I would propose that next to God Himself, the thing of single greatest value is we ourselves. The priceless nature of a single human life, despite the manner in which we've blithely degraded that worth, is wholly immense. And this immensity is utterly inestimable on so many indescribable levels that proof stands as entirely irrelevant. Human beings stand as the most definitive accomplishment of creation, standing as the pinnacle of a creation that is indescribably marvelous in and of itself. We are the final touch of the cosmos themselves. We are the defining brush stroke of a creation that encompasses the galaxies, raised up mountains, gouged out canyons, threw birds into flight, painted fiery sunsets and spun the mesmerizing diversity of the seasons.
We are God's defining work. There can be no shade of arrogance or darkening of pride in such a reality as that would only serve to sadly mar us and leave us with a diminished countenance. Indeed, we should be inordinately humbled that we are God's crowning achievement and that, aside from any purported success grants us inestimable worth. It is not about proving our worth through the sweaty efforts of success. It is about realizing successes of even the loftiest sort and boldest character could not in and of themselves prove our worth, for it is entirely inherent and undeniably priceless.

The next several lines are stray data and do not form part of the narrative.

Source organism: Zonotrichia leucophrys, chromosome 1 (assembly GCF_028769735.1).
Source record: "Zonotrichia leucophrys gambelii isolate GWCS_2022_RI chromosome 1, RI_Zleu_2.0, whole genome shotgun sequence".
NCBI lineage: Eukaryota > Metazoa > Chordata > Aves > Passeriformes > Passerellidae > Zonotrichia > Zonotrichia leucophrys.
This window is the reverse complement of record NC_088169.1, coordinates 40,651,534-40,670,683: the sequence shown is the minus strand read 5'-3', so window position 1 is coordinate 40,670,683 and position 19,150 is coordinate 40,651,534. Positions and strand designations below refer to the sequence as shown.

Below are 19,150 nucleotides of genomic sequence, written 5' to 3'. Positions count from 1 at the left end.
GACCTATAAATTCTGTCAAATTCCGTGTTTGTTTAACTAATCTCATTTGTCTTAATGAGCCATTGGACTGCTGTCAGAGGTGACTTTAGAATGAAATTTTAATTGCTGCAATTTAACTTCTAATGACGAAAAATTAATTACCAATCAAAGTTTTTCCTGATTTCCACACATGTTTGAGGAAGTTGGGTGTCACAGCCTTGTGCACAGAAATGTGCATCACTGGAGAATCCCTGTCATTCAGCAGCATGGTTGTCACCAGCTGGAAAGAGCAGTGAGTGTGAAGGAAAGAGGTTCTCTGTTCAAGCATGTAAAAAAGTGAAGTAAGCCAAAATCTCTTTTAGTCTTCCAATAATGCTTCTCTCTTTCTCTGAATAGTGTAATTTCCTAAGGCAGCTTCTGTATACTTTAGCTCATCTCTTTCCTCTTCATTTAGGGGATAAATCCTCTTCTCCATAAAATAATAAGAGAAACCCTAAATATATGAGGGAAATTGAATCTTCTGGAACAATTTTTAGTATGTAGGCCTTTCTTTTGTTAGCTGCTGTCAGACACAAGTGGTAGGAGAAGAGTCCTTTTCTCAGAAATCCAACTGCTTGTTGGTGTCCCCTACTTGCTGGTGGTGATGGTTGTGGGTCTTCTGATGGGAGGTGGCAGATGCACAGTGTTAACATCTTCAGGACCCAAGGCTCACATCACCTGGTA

It is in recognizing this precious reality that we work to achieve in life for the sheer pleasure of achievement, rather than as a despairing effort to establish our worth. We walk through life with vigor and tenacity out of a sense of worth, not out of some desperate effort to prove our worth. Life is engaged energized and inspired by our worth, rather than depleted in the pursuit of it. Our days are lived embracing the reality that our value is based on who we are, and to embrace that liberating reality is to embrace a life liberated.